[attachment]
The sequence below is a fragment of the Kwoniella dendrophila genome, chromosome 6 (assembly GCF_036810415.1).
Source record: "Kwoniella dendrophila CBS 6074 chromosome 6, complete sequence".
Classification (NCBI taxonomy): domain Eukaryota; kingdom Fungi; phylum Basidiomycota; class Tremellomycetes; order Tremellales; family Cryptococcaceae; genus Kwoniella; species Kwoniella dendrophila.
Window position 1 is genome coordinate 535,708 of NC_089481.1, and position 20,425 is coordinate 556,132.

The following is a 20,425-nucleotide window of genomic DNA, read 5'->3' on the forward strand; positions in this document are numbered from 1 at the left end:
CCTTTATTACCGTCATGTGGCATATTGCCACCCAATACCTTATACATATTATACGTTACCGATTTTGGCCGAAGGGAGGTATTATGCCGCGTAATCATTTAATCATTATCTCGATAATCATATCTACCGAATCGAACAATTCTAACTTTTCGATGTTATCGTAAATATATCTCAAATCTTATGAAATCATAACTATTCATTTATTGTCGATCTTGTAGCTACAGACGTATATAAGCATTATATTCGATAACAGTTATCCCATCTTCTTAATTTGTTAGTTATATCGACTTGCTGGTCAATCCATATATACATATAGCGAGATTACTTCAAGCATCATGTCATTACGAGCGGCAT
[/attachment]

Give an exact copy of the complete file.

The sequence below is a fragment of the Kwoniella dendrophila genome, chromosome 6 (assembly GCF_036810415.1).
Source record: "Kwoniella dendrophila CBS 6074 chromosome 6, complete sequence".
Classification (NCBI taxonomy): domain Eukaryota; kingdom Fungi; phylum Basidiomycota; class Tremellomycetes; order Tremellales; family Cryptococcaceae; genus Kwoniella; species Kwoniella dendrophila.
Window position 1 is genome coordinate 535,708 of NC_089481.1, and position 20,425 is coordinate 556,132.

The following is a 20,425-nucleotide window of genomic DNA, read 5'->3' on the forward strand; positions in this document are numbered from 1 at the left end:
CCTTTATTACCGTCATGTGGCATATTGCCACCCAATACCTTATACATATTATACGTTACCGATTTTGGCCGAAGGGAGGTATTATGCCGCGTAATCATTTAATCATTATCTCGATAATCATATCTACCGAATCGAACAATTCTAACTTTTCGATGTTATCGTAAATATATCTCAAATCTTATGAAATCATAACTATTCATTTATTGTCGATCTTGTAGCTACAGACGTATATAAGCATTATATTCGATAACAGTTATCCCATCTTCTTAATTTGTTAGTTATATCGACTTGCTGGTCAATCCATATATACATATAGCGAGATTACTTCAAGCATCATGTCATTACGAGCGGCAT